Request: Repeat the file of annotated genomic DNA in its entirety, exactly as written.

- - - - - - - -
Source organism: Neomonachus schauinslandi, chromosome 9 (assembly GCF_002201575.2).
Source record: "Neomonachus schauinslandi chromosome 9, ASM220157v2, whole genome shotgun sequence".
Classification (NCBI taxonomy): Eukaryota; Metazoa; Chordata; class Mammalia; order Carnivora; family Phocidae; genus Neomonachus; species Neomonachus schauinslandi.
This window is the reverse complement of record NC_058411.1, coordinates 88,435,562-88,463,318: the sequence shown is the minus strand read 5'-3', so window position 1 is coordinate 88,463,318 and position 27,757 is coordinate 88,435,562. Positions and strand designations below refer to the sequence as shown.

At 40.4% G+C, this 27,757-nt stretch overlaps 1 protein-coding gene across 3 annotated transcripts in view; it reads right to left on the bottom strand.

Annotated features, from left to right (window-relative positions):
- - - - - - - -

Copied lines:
Source organism: Neomonachus schauinslandi, chromosome 9 (assembly GCF_002201575.2).
Source record: "Neomonachus schauinslandi chromosome 9, ASM220157v2, whole genome shotgun sequence".
Classification (NCBI taxonomy): Eukaryota; Metazoa; Chordata; class Mammalia; order Carnivora; family Phocidae; genus Neomonachus; species Neomonachus schauinslandi.
This window is the reverse complement of record NC_058411.1, coordinates 88,435,562-88,463,318: the sequence shown is the minus strand read 5'-3', so window position 1 is coordinate 88,463,318 and position 27,757 is coordinate 88,435,562. Positions and strand designations below refer to the sequence as shown.

At 40.4% G+C, this 27,757-nt stretch overlaps 1 protein-coding gene across 3 annotated transcripts in view; it reads right to left on the bottom strand.

Annotated features, from left to right (window-relative positions):